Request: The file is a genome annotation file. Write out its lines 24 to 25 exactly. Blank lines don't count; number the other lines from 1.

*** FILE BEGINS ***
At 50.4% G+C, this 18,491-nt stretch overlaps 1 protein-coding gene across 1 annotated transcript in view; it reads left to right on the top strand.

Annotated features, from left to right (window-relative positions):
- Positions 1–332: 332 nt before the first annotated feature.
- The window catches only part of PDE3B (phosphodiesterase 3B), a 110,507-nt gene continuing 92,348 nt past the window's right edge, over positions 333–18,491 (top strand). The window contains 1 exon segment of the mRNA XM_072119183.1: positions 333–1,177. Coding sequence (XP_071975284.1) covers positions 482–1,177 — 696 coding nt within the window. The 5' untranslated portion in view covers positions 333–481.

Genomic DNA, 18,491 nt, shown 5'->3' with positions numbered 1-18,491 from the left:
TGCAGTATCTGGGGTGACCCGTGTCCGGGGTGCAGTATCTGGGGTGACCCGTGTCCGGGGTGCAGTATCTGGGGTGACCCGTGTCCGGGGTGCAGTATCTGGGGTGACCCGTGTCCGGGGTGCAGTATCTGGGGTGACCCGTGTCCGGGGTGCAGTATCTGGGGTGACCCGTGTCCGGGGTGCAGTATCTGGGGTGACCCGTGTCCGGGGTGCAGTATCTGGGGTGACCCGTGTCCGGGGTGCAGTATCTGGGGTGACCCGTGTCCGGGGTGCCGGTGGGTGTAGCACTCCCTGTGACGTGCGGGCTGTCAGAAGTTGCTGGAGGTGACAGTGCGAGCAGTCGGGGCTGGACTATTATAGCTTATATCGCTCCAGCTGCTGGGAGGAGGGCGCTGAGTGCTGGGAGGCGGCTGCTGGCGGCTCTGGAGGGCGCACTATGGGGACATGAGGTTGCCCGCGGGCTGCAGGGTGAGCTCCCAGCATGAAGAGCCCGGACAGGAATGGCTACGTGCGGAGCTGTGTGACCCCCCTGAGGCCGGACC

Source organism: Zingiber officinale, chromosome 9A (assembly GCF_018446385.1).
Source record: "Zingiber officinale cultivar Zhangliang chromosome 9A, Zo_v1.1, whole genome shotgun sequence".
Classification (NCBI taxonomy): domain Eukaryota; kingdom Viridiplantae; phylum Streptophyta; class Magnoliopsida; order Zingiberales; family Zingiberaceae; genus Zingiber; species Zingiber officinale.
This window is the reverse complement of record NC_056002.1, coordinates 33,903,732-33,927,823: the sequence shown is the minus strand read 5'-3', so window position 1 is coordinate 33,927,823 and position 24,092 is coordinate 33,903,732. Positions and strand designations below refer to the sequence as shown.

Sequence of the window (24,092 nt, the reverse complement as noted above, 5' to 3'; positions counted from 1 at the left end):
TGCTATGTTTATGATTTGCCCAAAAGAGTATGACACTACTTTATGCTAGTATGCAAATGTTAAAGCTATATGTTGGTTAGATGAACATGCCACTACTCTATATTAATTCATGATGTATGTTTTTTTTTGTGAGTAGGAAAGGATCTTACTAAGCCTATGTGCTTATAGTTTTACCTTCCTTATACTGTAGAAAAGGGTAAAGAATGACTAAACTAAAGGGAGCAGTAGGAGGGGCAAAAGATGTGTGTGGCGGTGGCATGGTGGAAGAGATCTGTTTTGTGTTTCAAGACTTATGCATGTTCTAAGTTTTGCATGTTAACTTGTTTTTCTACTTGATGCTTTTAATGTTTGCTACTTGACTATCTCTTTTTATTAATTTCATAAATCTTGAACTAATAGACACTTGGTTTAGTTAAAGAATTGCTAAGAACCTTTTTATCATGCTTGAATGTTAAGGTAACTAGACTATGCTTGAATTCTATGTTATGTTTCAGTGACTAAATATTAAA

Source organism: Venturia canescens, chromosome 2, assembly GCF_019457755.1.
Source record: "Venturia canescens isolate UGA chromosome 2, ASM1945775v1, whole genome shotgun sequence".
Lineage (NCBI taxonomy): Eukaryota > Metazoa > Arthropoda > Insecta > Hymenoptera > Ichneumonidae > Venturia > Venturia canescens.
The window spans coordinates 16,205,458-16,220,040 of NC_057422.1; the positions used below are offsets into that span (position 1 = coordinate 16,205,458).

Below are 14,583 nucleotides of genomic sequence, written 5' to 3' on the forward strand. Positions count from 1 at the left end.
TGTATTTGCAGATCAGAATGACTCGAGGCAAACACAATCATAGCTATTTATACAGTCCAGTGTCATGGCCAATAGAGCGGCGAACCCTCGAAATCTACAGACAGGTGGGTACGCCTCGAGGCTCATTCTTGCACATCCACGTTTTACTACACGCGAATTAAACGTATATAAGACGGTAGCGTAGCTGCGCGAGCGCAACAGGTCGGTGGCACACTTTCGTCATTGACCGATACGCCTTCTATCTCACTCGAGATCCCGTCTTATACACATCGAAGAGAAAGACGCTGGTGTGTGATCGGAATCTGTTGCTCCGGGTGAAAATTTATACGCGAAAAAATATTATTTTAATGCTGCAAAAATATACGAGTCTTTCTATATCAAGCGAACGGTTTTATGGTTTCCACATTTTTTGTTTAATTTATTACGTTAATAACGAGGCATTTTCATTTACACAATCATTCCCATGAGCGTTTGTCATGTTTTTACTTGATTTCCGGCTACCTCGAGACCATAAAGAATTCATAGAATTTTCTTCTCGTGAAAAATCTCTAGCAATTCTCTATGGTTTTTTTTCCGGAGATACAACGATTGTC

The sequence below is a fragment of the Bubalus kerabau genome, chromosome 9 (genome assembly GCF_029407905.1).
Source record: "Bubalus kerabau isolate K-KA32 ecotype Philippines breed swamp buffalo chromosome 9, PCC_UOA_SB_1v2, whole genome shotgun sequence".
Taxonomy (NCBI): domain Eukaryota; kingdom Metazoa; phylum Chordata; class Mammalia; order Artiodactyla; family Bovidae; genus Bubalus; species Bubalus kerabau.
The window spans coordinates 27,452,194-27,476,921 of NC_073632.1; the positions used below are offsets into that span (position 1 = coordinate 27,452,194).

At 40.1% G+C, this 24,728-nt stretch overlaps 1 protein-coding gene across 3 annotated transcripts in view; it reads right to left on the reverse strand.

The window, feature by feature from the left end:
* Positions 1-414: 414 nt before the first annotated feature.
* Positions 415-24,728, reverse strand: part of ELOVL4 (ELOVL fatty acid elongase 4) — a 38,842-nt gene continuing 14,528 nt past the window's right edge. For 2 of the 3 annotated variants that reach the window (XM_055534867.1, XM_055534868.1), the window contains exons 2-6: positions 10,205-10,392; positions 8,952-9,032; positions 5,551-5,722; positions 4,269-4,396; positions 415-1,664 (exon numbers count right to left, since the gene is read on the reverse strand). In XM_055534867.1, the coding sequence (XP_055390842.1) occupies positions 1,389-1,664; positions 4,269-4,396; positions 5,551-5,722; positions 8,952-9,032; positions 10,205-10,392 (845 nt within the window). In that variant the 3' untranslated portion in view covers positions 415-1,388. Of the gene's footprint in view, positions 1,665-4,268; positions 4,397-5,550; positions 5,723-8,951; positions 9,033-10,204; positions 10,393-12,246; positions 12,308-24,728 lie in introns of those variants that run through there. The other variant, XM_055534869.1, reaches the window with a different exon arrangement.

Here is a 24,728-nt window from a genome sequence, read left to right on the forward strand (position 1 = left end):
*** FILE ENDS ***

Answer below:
The window, feature by feature from the left end:
* Positions 1-414: 414 nt before the first annotated feature.